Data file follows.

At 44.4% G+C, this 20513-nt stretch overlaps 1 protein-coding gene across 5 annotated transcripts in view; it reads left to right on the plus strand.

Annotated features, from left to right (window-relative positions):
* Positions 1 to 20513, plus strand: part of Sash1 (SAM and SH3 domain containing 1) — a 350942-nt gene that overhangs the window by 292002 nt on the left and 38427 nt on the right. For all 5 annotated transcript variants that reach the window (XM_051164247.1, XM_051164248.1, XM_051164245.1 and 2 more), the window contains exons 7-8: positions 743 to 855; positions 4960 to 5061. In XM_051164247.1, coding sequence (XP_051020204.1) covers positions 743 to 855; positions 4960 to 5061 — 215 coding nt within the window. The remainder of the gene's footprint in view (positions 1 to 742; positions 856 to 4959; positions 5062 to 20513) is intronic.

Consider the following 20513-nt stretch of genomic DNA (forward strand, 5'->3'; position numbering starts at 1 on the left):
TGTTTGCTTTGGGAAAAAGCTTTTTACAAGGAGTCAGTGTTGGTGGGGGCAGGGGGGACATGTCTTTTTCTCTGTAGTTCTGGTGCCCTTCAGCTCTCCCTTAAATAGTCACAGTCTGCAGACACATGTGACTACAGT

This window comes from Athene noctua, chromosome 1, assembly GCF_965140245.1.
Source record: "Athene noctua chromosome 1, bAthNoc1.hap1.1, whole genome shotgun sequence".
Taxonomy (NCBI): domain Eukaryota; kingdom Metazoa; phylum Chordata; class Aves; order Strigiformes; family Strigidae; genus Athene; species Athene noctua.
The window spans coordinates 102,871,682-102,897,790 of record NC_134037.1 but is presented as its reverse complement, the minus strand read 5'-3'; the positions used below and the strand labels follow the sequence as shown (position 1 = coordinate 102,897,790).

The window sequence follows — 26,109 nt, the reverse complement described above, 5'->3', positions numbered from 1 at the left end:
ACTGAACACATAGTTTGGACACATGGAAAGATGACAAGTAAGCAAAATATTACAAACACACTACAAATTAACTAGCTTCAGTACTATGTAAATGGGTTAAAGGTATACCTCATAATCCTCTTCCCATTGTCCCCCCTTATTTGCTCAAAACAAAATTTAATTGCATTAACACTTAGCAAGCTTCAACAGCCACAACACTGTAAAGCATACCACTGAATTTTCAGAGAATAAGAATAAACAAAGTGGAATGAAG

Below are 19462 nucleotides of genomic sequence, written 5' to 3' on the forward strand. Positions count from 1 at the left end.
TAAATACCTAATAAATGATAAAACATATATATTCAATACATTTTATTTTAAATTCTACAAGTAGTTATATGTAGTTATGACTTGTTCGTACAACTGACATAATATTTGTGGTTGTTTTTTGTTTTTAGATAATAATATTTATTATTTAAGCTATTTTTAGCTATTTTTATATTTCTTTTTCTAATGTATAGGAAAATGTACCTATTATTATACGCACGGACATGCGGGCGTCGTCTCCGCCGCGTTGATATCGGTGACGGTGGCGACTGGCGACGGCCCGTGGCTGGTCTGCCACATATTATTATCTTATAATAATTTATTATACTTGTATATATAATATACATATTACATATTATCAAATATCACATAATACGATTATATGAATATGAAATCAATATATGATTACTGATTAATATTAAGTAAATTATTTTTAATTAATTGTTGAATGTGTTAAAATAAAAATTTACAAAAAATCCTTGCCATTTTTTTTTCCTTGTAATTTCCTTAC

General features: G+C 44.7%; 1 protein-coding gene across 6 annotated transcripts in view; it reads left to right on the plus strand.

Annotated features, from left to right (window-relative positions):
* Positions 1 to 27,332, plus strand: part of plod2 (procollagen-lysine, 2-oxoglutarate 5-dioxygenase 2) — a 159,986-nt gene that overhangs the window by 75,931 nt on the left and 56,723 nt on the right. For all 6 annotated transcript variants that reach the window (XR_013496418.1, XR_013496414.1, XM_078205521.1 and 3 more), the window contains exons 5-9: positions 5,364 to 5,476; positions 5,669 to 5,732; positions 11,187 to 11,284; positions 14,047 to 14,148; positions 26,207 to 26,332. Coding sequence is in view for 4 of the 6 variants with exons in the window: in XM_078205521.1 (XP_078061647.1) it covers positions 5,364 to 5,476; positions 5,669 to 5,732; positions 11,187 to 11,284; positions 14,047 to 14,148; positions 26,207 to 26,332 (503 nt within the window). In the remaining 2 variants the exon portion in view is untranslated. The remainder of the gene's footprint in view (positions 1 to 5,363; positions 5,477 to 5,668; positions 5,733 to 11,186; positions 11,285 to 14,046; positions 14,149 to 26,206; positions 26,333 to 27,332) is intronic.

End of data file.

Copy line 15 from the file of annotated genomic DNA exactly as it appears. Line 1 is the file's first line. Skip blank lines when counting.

Annotated features, from left to right (window-relative positions):